Two of the NHL’s final four teams in the 2017-18 season were big-time buyers at the trade deadline, picking up pieces that were major contributors down the stretch.
The Tampa Bay Lightning made the biggest splash, acquiring Ryan McDonagh and J.T. Miller from the New York Rangers, while the Winnipeg Jets swung separate deals for Joe Morrow and Paul Stastny. They were bold moves, yes, and they made their respective teams better, but neither club was able to reach the Stanley Cup Final, bowing out to the Washington Capitals and Vegas Golden Knights in the conference finals.
It was just the latest example that winning the deadline doesn’t always mean winning it all, but every year there will be teams that feel they are a piece or two away from a deep playoff run, and it’s hard to criticize a team for taking a shot even if they fall just short.
The Boston Bruins once again figure to be active at the trade deadline where they, too, have taken shots in years past. The Bruins went out last season and landed Rick Nash from the New York Rangers, a move that looks worse in hindsight after Nash suffered what ultimately was a career-ending concussion. That, however, overshadows the fact that Boston won eight of 11 games down the stretch with Nash in the lineup, and the future Hall of Famer was the club’s lone bright spot in its second-round loss to Tampa Bay where he scored a pair of goals in the Bruins’ only win of the series.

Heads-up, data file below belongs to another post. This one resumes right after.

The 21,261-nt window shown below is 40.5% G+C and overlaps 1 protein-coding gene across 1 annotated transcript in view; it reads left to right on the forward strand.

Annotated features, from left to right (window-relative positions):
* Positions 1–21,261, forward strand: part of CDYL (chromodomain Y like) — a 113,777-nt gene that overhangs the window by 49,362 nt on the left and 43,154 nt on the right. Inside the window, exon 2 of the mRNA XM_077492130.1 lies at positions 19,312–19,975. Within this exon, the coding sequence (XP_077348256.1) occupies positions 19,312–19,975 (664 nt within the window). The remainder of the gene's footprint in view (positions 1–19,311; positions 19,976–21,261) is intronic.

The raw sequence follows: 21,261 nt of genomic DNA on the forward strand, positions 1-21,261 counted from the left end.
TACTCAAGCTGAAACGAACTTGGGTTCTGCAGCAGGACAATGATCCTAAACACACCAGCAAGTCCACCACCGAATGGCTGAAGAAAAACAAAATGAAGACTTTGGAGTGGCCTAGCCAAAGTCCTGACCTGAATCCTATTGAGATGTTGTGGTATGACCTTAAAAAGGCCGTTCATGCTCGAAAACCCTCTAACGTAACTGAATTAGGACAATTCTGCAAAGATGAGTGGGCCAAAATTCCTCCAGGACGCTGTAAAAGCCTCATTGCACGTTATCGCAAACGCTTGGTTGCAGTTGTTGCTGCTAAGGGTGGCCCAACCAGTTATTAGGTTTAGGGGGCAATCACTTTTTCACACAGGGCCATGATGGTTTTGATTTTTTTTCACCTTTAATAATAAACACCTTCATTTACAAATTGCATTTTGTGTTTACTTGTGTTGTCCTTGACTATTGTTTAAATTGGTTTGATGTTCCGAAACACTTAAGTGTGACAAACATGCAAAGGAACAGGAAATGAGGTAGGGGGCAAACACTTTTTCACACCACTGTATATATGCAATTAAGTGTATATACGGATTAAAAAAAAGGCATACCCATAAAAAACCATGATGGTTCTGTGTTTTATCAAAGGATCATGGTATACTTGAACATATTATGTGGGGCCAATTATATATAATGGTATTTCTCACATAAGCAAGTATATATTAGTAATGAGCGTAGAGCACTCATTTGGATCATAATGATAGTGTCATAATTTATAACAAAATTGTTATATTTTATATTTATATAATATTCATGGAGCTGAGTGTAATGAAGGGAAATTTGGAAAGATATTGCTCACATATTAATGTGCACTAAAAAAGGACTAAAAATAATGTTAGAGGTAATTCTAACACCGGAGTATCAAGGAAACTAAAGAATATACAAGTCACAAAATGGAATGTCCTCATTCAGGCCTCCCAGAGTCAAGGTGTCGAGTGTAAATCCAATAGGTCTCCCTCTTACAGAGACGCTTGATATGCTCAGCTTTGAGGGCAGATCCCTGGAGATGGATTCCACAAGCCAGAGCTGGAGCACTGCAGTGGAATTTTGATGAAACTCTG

General manager Don Sweeney isn’t afraid to get in there and mix it up in the trade market, and early indications are this season figures to be no different The Bruins’ defense corps is solid, and the goaltending situation is among the best in the NHL. There’s depth up front, but it’s fairly redundant depth on the third and fourth lines, and even the second line has inconsistencies. Adding a second-line winger who can score, especially in 5-on-5 situations, should be Sweeney’s No. 1 priority at the deadline.
The Bruins reportedly have been active in trade talks ahead of the Feb. 25 deadline, with TSN’s and The Athletic’s Pierre Le Brun reporting Boston is most likely to zero in on a robust market for unrestricted free agent forwards. Le Brun also indicated prices are too high for potential buyers at the moment, but the market should open up as the deadline nears.